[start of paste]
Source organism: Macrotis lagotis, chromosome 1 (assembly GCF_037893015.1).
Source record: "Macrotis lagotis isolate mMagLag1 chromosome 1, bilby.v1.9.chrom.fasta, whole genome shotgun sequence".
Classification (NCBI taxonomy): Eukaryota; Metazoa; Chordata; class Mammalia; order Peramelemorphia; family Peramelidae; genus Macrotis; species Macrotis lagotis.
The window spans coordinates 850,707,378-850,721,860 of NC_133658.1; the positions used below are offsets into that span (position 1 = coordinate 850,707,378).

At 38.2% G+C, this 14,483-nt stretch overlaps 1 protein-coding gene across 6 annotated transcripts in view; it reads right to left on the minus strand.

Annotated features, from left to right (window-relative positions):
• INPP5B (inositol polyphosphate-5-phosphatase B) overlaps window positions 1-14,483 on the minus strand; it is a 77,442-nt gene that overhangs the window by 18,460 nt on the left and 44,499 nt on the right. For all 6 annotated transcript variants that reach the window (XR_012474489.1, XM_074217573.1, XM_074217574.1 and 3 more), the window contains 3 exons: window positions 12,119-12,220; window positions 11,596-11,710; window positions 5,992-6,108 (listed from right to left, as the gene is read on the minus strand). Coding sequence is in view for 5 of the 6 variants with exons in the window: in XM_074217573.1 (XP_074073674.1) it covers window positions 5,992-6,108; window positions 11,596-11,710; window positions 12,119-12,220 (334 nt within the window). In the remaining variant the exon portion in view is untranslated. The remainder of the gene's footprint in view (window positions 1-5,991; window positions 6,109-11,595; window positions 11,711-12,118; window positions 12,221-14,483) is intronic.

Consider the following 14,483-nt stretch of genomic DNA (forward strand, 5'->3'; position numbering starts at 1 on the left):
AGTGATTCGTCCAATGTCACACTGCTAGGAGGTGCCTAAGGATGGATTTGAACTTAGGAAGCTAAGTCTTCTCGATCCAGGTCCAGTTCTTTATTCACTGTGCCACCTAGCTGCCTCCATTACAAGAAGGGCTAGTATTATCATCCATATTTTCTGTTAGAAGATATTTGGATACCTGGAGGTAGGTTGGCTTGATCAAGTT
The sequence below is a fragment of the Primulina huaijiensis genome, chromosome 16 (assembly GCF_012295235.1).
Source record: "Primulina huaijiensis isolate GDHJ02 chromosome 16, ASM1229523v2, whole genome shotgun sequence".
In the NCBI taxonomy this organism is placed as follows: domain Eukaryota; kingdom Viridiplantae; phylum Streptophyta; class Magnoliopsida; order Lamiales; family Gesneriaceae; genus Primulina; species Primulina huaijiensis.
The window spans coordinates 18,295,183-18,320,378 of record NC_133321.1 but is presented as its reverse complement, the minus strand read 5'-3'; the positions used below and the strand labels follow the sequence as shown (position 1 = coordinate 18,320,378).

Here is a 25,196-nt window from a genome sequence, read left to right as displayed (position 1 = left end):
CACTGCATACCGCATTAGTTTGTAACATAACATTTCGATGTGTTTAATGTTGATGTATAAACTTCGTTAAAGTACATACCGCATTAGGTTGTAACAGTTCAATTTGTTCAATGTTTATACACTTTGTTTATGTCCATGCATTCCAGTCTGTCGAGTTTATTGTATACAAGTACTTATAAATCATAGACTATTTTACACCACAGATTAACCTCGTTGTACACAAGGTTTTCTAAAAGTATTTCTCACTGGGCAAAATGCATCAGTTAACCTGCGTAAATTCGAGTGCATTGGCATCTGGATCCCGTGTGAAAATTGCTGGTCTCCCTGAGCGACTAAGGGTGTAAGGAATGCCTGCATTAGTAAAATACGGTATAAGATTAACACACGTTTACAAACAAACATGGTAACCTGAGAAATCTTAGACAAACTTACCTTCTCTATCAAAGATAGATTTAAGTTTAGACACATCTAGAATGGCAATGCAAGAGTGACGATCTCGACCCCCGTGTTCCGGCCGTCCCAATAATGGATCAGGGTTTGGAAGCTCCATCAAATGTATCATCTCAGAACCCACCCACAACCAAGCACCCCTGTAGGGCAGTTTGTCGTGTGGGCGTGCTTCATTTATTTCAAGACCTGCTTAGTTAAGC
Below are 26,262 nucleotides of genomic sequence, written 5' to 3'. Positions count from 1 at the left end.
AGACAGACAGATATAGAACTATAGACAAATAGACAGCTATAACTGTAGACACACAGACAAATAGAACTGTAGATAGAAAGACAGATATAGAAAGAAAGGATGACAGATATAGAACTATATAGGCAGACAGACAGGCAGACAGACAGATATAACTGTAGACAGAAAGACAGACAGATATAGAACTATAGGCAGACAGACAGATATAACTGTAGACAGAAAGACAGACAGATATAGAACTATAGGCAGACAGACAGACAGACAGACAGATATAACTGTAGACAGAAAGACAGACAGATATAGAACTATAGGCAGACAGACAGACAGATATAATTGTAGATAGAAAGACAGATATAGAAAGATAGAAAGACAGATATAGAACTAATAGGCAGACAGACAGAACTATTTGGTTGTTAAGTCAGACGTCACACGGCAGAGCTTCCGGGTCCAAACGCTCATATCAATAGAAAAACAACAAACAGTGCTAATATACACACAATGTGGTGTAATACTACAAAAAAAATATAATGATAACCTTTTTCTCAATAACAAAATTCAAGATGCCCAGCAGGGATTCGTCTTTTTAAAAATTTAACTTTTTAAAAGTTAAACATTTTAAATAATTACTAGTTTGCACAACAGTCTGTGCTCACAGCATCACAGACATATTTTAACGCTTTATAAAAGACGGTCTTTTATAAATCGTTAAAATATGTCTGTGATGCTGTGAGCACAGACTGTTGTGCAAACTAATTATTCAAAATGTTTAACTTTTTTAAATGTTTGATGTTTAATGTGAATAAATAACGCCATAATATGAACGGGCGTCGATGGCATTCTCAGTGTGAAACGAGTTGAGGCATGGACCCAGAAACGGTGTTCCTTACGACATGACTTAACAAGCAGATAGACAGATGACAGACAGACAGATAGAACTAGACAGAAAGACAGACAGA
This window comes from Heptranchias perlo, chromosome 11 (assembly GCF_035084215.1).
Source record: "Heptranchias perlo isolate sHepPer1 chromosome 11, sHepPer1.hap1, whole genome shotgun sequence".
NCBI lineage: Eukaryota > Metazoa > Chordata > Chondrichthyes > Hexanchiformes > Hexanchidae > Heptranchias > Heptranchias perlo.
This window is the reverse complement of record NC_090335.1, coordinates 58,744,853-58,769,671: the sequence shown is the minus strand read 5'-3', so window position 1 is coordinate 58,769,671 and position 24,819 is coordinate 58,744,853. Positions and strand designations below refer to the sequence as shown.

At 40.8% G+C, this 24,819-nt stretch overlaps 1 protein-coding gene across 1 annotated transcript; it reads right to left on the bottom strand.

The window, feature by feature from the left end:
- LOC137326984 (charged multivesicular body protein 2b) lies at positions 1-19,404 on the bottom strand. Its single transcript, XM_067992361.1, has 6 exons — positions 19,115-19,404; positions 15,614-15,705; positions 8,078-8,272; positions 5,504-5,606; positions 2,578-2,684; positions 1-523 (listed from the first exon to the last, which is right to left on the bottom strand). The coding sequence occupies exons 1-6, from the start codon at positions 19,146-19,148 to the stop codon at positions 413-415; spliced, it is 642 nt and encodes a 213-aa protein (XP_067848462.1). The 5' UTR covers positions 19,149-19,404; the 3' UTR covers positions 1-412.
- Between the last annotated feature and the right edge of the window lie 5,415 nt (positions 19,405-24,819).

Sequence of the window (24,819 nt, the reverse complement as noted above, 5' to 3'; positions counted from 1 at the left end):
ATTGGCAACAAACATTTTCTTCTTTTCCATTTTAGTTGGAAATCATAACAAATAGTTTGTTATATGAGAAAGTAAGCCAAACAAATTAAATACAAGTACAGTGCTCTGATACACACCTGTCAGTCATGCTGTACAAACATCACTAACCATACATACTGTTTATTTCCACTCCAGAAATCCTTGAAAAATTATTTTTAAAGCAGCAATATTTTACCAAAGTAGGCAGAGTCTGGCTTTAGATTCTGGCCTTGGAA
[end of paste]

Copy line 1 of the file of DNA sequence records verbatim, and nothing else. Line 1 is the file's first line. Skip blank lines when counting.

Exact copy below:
Source organism: Macrotis lagotis, chromosome 1 (assembly GCF_037893015.1).